• if you're going for multiple days, you may wish to get out and explore. Your large backpack isn't well suited to a day hike, so a lightweight small capacity day pack is a good thing to bring. You can find decent packs that weigh less than a pound at places like REI. (I recommend GoLite)
  • Water bladder (Camelbak)
    • Camelbaks (or the equivalent) are great because they allow you to sip water along the trail to stay hydrated. If you have to stop to drink from a water bottle, you're less likely to drink as much.

      There are a few things you can do to keep the tube from freezing: use warm water and blow the water back into the bladder (and out of the tube) after each sip. If the tube/bite valve do freeze on you, pulling it into your jacket will often thaw it out. Once you can get water flowing again, the warm water will help to melt any remaining ice in the tube. Insulated tubes can help, but they too will freeze - the above tricks still apply.

  • Toiletries
    • toothbrush, toothpaste, ear plugs (in case there are snorers in the group)
  • Empty water bottle
    • if you've got a Camelbak, you don't need to fill a water bottle for the trail. At the hut, however, drinking water from a Camelbak is a bit of a challenge. Having a wide-mouthed (i.e. Nalgeen) water bottle makes pumping water (most water pumps are designed to fit easily on a Nalgeen bottle) and drinking water much easier.
  • Sunglasses
    • Between the Colorado sunshine and the reflectivity of the snow, sunglasses are a VERY good idea to protect your eyes
  • Hat
    • protect your scalp from the sun
  • Headlamp
    • the hut has solar-powered electric lights to illuminate the cooking and dining areas, but there are plenty of dark spots in the hut, and the trip to the outhouse is made much easier with a headlamp.
  • Map and compass
    • This is critical. Unlike in the summer when a trail is easy to follow, a snow storm could bury the trail completely, leaving you to navigate hopefully by the blue diamonds marking the trail, or by orienteering.
  • Sunscreen
    • It's Colorado: you're at a high altitude and the snow is reflecting all that sunlight. Wear sunscreen.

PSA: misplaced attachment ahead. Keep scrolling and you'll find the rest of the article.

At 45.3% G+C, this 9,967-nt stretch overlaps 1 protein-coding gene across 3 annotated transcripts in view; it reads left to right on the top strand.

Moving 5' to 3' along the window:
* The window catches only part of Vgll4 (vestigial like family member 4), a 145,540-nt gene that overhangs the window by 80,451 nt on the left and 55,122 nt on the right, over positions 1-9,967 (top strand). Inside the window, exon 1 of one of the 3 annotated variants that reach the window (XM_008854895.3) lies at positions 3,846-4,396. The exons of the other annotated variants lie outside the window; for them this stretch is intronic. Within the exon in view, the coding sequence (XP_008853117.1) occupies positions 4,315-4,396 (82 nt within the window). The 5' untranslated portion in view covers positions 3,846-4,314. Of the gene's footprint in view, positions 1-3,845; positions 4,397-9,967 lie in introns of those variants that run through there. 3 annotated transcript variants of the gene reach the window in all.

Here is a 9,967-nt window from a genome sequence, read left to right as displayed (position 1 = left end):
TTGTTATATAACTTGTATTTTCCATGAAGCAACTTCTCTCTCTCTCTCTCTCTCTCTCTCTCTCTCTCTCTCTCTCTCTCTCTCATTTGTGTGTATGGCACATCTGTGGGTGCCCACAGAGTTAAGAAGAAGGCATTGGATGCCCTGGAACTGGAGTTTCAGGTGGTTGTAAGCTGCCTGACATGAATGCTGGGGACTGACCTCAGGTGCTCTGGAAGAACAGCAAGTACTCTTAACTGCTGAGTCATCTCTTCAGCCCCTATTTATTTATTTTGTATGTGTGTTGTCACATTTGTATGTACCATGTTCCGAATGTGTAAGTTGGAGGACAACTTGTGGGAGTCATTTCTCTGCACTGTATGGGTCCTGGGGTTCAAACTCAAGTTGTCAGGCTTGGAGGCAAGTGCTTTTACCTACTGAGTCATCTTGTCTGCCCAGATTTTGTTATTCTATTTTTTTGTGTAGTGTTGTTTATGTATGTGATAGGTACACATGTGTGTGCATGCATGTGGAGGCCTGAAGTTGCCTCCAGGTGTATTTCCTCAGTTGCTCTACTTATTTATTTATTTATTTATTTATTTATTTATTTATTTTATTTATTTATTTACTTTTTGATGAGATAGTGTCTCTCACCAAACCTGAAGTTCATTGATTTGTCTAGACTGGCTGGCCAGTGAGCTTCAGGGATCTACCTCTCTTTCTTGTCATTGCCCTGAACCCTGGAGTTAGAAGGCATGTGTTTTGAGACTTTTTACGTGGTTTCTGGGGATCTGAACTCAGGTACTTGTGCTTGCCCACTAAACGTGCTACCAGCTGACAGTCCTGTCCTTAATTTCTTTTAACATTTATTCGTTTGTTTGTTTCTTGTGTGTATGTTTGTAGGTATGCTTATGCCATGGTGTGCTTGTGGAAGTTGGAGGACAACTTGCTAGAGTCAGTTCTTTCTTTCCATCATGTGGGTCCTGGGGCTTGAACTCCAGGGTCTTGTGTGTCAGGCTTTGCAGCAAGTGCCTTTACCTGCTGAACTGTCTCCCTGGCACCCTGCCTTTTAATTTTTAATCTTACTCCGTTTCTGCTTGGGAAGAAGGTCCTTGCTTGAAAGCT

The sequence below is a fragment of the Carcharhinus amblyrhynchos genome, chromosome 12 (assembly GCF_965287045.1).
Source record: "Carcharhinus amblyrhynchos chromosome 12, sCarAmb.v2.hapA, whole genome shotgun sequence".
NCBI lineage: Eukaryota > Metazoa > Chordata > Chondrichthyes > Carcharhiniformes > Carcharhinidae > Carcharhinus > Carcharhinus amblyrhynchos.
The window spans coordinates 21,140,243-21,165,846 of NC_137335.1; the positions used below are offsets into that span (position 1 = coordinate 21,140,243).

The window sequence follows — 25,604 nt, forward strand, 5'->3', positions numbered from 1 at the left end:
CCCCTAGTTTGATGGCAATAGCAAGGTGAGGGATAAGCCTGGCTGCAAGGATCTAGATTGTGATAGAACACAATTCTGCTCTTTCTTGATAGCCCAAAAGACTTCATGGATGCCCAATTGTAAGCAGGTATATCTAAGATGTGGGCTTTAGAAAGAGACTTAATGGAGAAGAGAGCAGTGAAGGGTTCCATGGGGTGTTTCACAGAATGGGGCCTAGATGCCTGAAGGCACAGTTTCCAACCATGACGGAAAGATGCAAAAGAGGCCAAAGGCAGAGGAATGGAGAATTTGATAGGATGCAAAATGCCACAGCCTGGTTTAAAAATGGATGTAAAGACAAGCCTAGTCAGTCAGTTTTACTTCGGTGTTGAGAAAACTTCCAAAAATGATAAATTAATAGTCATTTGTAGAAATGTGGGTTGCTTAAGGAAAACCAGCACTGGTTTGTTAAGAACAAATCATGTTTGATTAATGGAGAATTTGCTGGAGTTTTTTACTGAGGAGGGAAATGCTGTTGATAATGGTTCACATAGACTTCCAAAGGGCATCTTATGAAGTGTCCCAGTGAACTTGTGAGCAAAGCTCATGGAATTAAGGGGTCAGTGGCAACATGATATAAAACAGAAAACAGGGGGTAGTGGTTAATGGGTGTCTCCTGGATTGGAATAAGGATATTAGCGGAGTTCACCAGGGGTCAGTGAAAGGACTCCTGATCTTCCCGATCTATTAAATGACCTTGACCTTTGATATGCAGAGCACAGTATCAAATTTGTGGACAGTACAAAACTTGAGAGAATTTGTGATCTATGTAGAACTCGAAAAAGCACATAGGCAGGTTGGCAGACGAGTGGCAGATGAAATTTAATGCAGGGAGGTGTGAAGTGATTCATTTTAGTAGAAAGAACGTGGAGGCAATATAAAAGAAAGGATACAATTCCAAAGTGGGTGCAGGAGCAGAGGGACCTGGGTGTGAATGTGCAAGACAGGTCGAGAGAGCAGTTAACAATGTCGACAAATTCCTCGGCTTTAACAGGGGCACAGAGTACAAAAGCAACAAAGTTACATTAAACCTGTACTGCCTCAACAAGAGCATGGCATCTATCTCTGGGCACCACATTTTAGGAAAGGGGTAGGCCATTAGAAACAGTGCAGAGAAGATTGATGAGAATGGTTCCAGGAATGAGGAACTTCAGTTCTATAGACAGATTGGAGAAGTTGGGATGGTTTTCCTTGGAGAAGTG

• Glasses/Contacts and cases
    • May seem obvious, but I put the obvious things on my checklist so I don't forget them!
  • Water filter
    • at the hut, snow is melted in a large pot for water, but filtering it prior to drinking is a good idea. Not everyone at the hut needs a filter - usually two or three is enough

Clothing

The name of the game for hut trips (and backpacking) is weight. You want to minimize what you carry as much as you can. Clothing is an easy place to shave this weight. You want to carry only what you need - keeping in mind that, in Colorado, the weather can change instantly. 5 changes of clothes is probably unnecessary - no one else in the hut will mind that you wear the same thing for three days!

The word of choice for Colorado hiking is layers. Bulky coats and clothing is a waste of weight and space. Instead, it's better to pack a light weight coat, with multiple thin layers underneath that you can add or shed throughout the day as temperatures rise or drop. Cotton should be avoided at all costs - once it gets wet, it loses all of its insulation properties, plus it takes forever to dry. Polypropylene, on the other hand, will stay warm after it is wet, dries quickly, and wicks moisture away from your skin.

I do typically spoil myself a little for the trip - I hike in all polypropylene layers, but I tend to bring a cotton shirt for the hut itself. Cotton is still more comfortable lounge around in!

  • Down Booties
    • down slippers with a foam sole - these make relaxing inside comfy, and you can walk to the outhouse in them too
  • Thin base layer shirt (long underwear top)
  • Mid-weight layer shirt
  • Thick layer shirt
  • Long underwear or fleece pants (I bring both, and tend to lounge in the fleece)
  • Wool socks - 2 pairs
  • Silk/polypropylene liner socks - 2 pair
    • If your feet tend to blister, wearing liner socks should help considerably.
  • Underwear (again - avoid cotton if you can)

Outerwear

A common mistake I've seen people do is to bring as much warm weather gear as they'd take skiing with them. Unfortunately, when you're working as hard as you are hiking or skiing uphill, you tend to stay warm all on your own without heavy winter coats. Ski gear tends to breath poorly and be quite bulky, making it uncomfortable on the trail and difficult to stuff into a pack. A better option, if you have the gear, is to bring more layers and use soft-shell outer layers. The soft shell (typically a fleece-like material that's water resistant) will allow your body to breath more effectively and should keep moisture from soaking you. Of course, the downside here is that the soft shell outer layers are not nearly as warm, but as long as you stay moving, that shouldn't be a problem.

  • Soft shell jacket
  • Soft shell pants